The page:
In London especially there was overcrowding and unemployment and funds for the poor could not meet the need. People had to shift for themselves. Distressed people weren’t simply worse off, they had no hope of making a better life. Piracy tempted poor seamen because it offered them the chance to take more control of their lives.
In an age when few people travelled and young men might have to work seven-year apprenticeships before they could make an independent living, many were tempted to go to sea anyway, though the life was a tough one.
Adolescents who longed to escape could get a job on a sailing ship before they were fully grown: agility was needed as much as brute strength.
Yet ordinary seamen toiled for modest wages and were subject to strict discipline. In contrast, piracy not only offered them a chance to get rich quick but also a rare opportunity to exert a degree of power over others.
Most Famous Pirates
Here is a list of the most famous pirates
Captain Morgan: Drinking In Success
Captain Morgan (Welsh, 1635-1688 AD) is now a well-known brand of rum, but the man behind the booze is perhaps the most famous pirate of the buccaneering era. Henry Morgan’s early life is unknown, but most historians agree that he was born into a farming family in south Wales. Mystery also surrounds the career path which led him to become a legendary privateer, but nevertheless he ended up terrorizing Spain’s Caribbean colonies in the late 1600s AD. Henry Morgan once purportedly ordered his men to lock the villagers of Puerto Príncipe, Cuba, inside a church so they could plunder the town unhindered. His greatest achievement was capturing wealthy Panama City with 30 ships and 1200 men. Morgan subsequently earned the name El Diablo , for he set the Caribbean alight in his quest for gold, silver, and jewels. He was briefly arrested in 1672 AD, was knighted in England, and served as Governor of Jamaica, living respectfully until his death at age 53.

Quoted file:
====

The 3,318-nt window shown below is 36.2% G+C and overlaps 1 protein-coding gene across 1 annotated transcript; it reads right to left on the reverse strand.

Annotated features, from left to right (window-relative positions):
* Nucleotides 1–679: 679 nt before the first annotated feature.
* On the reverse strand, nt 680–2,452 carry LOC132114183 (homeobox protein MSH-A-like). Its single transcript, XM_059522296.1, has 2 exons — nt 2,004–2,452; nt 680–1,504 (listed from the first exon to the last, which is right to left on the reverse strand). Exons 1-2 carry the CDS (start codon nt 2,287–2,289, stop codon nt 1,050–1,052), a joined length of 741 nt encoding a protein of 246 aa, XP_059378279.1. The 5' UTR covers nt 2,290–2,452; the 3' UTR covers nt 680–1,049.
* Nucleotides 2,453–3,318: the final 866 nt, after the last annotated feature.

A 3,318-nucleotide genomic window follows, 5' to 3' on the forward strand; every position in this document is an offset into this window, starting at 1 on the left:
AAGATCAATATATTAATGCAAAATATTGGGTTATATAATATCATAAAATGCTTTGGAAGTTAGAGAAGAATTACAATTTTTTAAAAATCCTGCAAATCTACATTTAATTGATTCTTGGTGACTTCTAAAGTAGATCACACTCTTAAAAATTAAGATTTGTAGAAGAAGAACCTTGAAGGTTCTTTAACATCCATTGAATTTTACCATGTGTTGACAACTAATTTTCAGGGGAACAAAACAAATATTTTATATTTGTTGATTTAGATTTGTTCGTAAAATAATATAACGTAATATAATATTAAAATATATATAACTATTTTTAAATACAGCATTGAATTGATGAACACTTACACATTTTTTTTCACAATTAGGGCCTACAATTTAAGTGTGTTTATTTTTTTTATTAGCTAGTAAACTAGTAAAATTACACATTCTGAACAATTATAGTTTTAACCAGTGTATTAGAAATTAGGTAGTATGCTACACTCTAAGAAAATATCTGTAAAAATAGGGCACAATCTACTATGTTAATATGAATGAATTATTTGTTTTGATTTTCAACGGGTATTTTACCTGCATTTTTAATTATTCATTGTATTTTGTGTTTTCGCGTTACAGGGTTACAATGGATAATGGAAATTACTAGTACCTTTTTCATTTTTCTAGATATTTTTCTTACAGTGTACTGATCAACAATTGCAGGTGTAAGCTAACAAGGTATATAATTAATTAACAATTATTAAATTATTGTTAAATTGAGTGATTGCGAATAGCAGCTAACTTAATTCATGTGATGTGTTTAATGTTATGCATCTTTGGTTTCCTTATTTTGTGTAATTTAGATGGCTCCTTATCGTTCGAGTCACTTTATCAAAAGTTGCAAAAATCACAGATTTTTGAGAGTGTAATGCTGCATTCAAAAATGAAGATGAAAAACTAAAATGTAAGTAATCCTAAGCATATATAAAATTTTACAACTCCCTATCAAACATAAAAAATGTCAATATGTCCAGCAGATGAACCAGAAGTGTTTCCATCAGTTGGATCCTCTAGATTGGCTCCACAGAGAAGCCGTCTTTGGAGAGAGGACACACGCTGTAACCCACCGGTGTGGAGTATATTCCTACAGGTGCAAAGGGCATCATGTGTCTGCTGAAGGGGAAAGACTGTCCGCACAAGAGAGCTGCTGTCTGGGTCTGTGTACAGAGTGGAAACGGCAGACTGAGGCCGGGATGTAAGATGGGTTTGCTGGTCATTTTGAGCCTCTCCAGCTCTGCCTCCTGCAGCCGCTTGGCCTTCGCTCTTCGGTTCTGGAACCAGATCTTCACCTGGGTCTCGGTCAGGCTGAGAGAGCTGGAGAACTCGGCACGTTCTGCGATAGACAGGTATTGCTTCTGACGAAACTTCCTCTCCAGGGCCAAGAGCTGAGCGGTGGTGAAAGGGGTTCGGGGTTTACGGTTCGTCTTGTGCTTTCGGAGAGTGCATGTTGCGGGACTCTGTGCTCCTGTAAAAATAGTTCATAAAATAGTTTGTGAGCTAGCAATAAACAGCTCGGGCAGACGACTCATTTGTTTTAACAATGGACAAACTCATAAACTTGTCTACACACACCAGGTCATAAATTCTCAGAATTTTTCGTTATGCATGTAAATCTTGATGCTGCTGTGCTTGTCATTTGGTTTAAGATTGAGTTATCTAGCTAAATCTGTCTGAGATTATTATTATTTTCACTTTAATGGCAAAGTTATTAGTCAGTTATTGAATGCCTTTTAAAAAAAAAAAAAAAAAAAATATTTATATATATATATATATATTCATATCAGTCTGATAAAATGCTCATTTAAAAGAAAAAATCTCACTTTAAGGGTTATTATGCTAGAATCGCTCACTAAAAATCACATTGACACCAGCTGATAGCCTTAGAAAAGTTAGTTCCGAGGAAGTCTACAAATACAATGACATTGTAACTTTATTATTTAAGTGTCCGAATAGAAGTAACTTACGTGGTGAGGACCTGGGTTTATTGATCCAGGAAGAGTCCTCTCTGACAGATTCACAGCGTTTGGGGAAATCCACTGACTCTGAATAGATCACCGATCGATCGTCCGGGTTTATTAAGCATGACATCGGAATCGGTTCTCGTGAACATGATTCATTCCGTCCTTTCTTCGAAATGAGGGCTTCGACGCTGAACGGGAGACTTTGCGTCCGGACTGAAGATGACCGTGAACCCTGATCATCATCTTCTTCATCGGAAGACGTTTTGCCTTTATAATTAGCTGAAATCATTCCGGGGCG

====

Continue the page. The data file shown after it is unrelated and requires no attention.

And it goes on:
Sayyida al-Hurra: Bowed To No One
Sayyida al-Hurra (Iberian, 1485-1561 AD) was a notorious female pirate who lived between the 15th and 16th centuries AD. Her father was a tribal chief, and her mother was a Christian who converted to Islam. As the child of a nobleman, Sayyida al-Hurra was provided with an excellent education, being tutored in such subjects as mathematics, theology, and languages.
The title Sayyida al Hurra means “noble lady who is free and independent; the woman sovereign who bows to no superior authority.” At some point, she became a pirate. Some have speculated that she never forgot the fall of Granada and vowed to avenge this loss, as well as to retake Andalusia from the Christians. Although she was not able to take the Spanish and Portuguese head on, she instead wreaked havoc on their sea trade via piracy. In time, she formed an alliance with the infamous pirate Oruç Reis (one of Redbeard’s brothers). Although she was hated by her European enemies, her fall from power wasn’t from outsiders but was an inside job. She was overthrown by her son-in-law and stripped of property and power.
l’Olonnais The Cruel: Flail Of The Spanish
François l’Olonnais (French, c. 1630 – c. 1669 AD) is considered one of the cruelest and bloodthirsty pirates of all eras. His real name remains a mystery, but it’s believed he began as a poor man, working on a plantation in America as an indentured servant. He escaped and became a buccaneer. During this period, he succeeded in establishing a fearsome reputation for himself, which is echoed even to this day. He is still often considered to be one of the most ruthless and barbaric pirates to have lived. The Spanish were often the victims of his cruelty, so he earned the nickname “Flail of the Spanish.” He would mercilessly kill everyone on board the ships he captured, tear out the tongues of prisoners, and is said to have eaten a Spanish soldier’s heart during one of his many attacks. His own death was, therefore, poetic justice. l’Olonnais and crew were shipwrecked on a sandbar off Panama. As they ventured onto land in search of food and water, a local tribe captured them and devoured them.